Assessing the safety profile of a new antihypertensive agent


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Abstract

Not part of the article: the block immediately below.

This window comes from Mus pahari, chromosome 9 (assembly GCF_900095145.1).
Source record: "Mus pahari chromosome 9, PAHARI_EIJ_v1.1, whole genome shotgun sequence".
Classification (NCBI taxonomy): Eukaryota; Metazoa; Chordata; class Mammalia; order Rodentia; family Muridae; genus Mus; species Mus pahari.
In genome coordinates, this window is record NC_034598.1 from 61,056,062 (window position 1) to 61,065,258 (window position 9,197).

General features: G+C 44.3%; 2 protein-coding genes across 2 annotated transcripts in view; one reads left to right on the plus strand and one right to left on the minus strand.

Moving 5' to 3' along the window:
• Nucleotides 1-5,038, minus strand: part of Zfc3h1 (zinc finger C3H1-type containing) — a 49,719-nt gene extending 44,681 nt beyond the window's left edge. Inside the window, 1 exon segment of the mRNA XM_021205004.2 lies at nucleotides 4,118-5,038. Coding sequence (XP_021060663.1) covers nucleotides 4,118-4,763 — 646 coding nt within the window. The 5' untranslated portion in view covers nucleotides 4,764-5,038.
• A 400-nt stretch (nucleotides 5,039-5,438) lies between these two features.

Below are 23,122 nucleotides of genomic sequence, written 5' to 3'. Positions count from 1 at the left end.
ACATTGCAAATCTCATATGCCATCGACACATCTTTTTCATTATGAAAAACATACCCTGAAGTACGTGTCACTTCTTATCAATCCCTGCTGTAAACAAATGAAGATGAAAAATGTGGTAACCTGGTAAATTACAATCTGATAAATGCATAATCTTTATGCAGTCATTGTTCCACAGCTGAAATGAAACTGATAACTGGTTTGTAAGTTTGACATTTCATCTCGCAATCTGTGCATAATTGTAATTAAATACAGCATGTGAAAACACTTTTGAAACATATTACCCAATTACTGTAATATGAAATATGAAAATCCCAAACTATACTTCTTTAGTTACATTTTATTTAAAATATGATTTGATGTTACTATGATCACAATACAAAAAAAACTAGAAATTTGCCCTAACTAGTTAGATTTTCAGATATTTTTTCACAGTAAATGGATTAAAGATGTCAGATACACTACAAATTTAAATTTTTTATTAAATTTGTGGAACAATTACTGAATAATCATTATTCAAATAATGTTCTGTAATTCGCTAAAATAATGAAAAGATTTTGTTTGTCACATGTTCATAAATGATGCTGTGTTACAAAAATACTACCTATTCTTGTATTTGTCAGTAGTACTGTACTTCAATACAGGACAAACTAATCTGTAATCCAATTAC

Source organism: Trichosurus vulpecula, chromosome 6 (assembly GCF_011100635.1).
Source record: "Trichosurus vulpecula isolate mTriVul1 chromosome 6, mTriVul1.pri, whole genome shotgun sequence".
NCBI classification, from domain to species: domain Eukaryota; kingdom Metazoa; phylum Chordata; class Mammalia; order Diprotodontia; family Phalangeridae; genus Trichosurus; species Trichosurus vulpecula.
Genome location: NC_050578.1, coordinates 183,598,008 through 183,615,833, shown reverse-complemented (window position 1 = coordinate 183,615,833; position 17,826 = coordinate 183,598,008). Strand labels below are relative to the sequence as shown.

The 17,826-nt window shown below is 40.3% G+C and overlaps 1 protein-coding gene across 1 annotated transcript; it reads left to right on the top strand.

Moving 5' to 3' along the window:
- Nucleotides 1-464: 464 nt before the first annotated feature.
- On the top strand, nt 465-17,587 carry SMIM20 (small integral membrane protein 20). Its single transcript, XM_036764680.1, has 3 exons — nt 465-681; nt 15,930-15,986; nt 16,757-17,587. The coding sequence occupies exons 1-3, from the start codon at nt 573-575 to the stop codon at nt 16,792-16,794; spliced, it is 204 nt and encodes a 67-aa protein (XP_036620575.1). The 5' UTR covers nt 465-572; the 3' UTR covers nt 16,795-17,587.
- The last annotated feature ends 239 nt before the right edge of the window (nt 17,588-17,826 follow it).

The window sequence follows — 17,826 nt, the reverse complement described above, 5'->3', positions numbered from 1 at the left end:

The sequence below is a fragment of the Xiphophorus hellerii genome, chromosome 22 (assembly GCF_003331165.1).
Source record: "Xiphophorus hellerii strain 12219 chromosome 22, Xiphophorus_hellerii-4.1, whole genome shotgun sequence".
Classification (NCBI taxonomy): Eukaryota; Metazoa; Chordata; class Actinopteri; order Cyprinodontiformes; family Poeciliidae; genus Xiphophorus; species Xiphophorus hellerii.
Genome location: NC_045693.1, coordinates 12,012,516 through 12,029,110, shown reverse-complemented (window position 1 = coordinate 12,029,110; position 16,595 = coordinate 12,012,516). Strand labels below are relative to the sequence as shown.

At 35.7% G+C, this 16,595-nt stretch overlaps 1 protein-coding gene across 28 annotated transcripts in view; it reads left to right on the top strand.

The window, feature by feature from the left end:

Guidelines on drug safety:Recent European Union draft guidelines for the safety evaluation of drugs intended for long-term use state that during drug development the safety profile of the new compound should be assessed over a period of time consistent with intended usage. This is in reasonable agreement with guidelines prepared by other regulatory authorities.Clinical drug development:Satisfactory preclinical data on a new compound are used to obtain authorization for human testing from the National Committees on Safety of Medicines. Clinical trials are performed in four phases, ranging from phase I studies performed on healthy volunteers (n=20-50) to postmarketing (phase IV) studies. The latter are of great importance as they cover large patient populations (n=2000 to >10 000) and allow detection of rare adverse drug reactions.Adverse drug reactions:Type B reactions are serious, unpredictable reactions to a drug that necessitate treatment withdrawal. Type A reactions are dose-dependent, and represent the majority of adverse reactions. They are often managed by dose reduction rather than drug withdrawal.Adverse reactions to antihypertensive agents:Examples of type B adverse reactions to antihypertensives are the cutaneous and ocular reactions to practolol, and angioneurotic oedema associated with angiotensin converting enzyme inhibitors. Lacidipine, a second-generation calcium antagonist, is an example of a modern antihypertensive agent with a favourable safety profile. The adverse reactions associated with lacidipine are mild to moderate and of the A type, the major ones being those typical of calcium antagonists (headache, flushing and pedal oedema due to vasodilation).

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